The Ringling International Arts Festival has developed a reputation for adventurous art that some people might find unattractive, if not off-putting.
Just last year, there was a version of "Hamlet" performed in Farsi, a Russian-language political performance piece by the Belarus Free Theatre and a somber flamenco piece. They were impressive shows that had drawn critical praise around the world, but they weren't exactly crowd-pleasers.
This year's sixth annual festival -- the first that the Ringling has put together without collaboration with the Baryshnikov Arts Center in New York -- has a different attitude.
"This is all very high-energy, absolutely accessible performance," said Dwight Currie the Ringling's curator of performance. "We're not performing theater in Russian with English subtitles this year."
The works in this year's festival have just as much artistic merit as last year's more extreme fare, Currie said, and they're just as creative. But they're likely to appeal to a wider audience.
"Maybe 'accessible' isn't the right word, because that almost sounds condescending," he said. "It's not that they're not challenging. It's not that they lack depth. But they're involving. They reach out and they pull you in."
The festival's format has been re-energized as well, Currie said. This year, seven groups will perform 30 shows over four days. Most of the shows are only about an hour long, and there's stuff going on around the grounds between shows, so it's easy to spend the day at the Ringling and take in several shows.
"You want people to have a festival experience," Currie said.
The one longer show, about two hours with intermission, is called "The Intergalactic Nemesis, Book One: Target Earth."
The show had its genesis in an Austin, Texas, coffee shop some 16 years ago, when a group of local artists got the idea to create a new radio drama. It evolved over the years and now includes three actors playing 30 roles, an onstage sound-effects artist and a display of about 1,200 original comic book-style images. It has also spawned two sequels.
"The show is pretty much rigidly structured," said Chris Gibson, who has been one of the actors in the touring production for seven years. "But we really have played up the idea of the audience being part of the show. They cheer for the hero and boo for the villain. That keeps it fresh and interesting for us."
(Gibson hails from Tampa, and was a familiar presence on stages in Tampa and St. Petersburg before he moved to Orlando, and then to Austin.)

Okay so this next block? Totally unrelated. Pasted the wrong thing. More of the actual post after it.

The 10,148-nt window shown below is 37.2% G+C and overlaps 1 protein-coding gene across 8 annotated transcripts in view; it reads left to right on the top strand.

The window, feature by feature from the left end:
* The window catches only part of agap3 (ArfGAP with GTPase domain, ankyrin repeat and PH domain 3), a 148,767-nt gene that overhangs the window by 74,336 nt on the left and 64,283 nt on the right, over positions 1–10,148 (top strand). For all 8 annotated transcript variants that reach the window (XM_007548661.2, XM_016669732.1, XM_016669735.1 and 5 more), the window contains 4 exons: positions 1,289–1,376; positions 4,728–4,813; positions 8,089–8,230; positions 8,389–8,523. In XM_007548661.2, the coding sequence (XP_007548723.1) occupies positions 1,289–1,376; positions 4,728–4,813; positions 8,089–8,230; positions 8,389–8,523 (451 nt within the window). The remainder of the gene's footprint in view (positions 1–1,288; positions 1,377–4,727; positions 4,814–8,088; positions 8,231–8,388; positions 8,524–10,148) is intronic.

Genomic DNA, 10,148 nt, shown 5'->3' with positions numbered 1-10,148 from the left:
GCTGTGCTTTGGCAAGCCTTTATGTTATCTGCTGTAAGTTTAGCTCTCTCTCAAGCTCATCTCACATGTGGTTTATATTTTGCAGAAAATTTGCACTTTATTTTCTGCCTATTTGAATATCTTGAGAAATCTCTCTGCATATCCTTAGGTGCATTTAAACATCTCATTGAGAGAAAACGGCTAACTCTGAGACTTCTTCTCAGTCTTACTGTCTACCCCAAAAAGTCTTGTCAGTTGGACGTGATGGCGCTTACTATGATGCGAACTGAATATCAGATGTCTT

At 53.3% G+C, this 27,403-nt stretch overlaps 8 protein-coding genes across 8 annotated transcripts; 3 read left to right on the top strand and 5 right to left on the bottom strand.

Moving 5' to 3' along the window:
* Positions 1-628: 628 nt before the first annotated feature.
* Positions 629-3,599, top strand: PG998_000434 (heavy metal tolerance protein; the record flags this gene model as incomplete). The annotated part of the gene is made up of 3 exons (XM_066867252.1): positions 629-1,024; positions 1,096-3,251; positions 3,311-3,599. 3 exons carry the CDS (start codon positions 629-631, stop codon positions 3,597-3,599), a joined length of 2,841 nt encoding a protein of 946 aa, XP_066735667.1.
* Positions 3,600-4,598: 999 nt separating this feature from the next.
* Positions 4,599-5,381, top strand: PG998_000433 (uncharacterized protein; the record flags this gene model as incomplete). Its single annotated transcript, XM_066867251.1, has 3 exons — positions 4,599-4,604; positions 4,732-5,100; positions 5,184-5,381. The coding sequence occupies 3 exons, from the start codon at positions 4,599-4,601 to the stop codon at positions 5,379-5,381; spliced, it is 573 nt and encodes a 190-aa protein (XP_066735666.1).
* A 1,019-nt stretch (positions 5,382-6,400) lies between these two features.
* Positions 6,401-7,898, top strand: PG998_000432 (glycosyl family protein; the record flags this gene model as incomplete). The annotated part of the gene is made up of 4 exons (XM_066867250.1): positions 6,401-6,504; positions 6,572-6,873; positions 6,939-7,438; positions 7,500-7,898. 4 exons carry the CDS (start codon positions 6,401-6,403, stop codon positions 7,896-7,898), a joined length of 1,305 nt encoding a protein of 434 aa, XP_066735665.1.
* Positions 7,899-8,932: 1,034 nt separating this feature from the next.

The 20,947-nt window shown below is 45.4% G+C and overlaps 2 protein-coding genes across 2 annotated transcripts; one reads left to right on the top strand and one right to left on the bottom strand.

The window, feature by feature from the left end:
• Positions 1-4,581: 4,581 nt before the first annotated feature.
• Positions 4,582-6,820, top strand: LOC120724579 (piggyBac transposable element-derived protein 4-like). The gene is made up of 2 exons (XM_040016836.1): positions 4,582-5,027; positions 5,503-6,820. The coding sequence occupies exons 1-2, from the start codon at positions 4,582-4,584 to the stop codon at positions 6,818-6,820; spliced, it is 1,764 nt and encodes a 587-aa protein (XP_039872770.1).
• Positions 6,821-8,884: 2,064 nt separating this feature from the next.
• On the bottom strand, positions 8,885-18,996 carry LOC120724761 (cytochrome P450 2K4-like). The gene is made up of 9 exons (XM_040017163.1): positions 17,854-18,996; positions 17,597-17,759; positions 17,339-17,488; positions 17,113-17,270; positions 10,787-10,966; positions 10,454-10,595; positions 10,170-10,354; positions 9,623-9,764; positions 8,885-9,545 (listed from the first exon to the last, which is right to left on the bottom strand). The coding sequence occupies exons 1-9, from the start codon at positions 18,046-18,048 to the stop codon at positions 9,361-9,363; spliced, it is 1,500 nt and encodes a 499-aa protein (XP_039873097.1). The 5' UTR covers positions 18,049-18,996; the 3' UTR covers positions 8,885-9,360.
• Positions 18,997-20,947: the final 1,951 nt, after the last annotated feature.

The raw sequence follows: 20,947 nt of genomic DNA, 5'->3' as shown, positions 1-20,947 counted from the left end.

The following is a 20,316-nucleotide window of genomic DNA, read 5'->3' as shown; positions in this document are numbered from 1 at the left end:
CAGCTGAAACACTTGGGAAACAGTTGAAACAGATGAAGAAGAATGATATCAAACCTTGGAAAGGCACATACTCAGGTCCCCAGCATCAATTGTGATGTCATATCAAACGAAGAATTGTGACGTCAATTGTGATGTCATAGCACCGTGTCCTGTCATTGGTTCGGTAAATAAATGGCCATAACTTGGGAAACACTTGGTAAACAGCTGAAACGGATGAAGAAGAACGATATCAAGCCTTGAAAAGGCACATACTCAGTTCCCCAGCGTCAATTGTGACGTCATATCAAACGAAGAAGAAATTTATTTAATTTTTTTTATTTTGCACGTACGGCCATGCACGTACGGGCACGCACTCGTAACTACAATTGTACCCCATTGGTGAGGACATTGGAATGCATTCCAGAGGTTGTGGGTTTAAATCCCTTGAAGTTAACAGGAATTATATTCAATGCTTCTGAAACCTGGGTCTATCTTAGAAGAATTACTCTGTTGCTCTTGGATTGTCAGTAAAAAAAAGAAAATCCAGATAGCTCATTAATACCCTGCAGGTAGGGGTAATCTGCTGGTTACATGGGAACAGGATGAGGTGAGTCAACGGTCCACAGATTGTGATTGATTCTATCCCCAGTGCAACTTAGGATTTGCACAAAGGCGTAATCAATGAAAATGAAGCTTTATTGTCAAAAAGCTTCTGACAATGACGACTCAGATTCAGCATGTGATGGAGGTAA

One great thing about "Intergalactic Nemesis," Currie said, is that it's undeniably innovative but still has broad appeal.
"You can't help being engaged by this show," he said. "It's a real departure for the festival in that three generations of a family could see it together and they'd all enjoy it.'
Currie balked at recom
mending any one show, because there's so much variety in this year's festival and there should be something for just about anyone's taste. But he said he's drawn to Duo Amal, virtuosic pianists who play classical and contemporary pieces. Their performances get an emotional boost because one member of the duo is Israeli and the other is Palestinian.
"They're amazing musicians," Currie said. "But then you look at their faces, you look in their eyes, and you think about where they're from, what's going on over there, and it can make you cry."
The festival starts on Wednesday with a celebration in the Ringling Courtyard.
There are three performances that evening, all at 7 p.m., and the opening-night prices includes your choice of shows, a Champagne toast before curtain and a party that includes a performance of a dance piece "Bolero Sarasota" by Keigin + Company (one of the groups on the regular RIAF schedule for this year), hors d'oeuvres, beer, wine and fireworks.
You'll have to pay the opening-night prices ($90-$100 for Ringling members, $115-$125 for nonmembers) to see any of the shows on Wednesday, but they're all presented again over the following three days, with prices ranging from to $20 to $35. You can also just attend the Courtyard Celebration ($60 members/$75 for nonmembers).
All the shows are in theaters on the Ringling grounds, and the Mildred Sainer Pavilion, a very short walk to the south of the Ringling.
Here's the schedule:
The Pedrito Martinez Group featuring Ariacne Trujillo: A virtuosic rumba quartet, 7 p.m. Oct. 15, 5 p.m. Oct. 16, 2 and 8 p.m. Oct. 17 and 5 p.m. Oct. 18 in the Cook Theatre.
Tangram: An imaginative production that combines of dance, circus and physical theater, 7 p.m. Oct. 15 , 5 p.m. Oct. 16, 2 and 8 p.m. Oct. 17 and 5 p.m. Oct. 18. in the Historic Asolo Theater.
Duo Amal: Bishara Haroni and Yaron Kohlberg: The preeminent pianists in their homelands perform a repertoire ranging from baroque to modern, 7 p.m. Oct. 15, 8 p.m. Oct. 16, 5 p.m. Oct. 17 and 2 p.m., Oct. 18 in the Mildred Sainer Pavilion.
Keigwin + Company: Contemporary choreography with a theatrical sensibility, 2 and 8 p.m. Oct. 16, 5 p.m. Oct. 17 and 2 p.m. Oct. 18 in the Historic Asolo Theater.
Vijay Iyer Trio: One of the most celebrated ensembles in jazz creates with an emphasis on rhythmically intricate music, 5 p.m. Oct. 16, 2 and 8 p.m. Oct. 17 and 5 p.m. Oct. 18 at the Mildred Sainer Pavilion.
The Table: A whimsical work of theater featuring astonishing puppetry, 2 and 8 p.m. Oct. 16, 5 p.m. Oct. 17 and 2 p.m. Oct. 18 in the Cook Theatre.
"The Intergalactic Nemesis, Book One: Target Earth": A mash-up of sci-fi radio drama and graphic storytelling, 5 p.m. Oct. 16, 2 and 8 p.m. Oct. 17 and 2 p.m. Oct. 18 in the Mertz Theatre.
Details: Oct. 15-18, The Ringling, 5401 Bay Shore Road, Sarasota. Information: 941-358-3180, ringling.org.
Marty Clear, features writer/columnist, can be reached at 941-708-7919. Follow twitter.com/martinclear.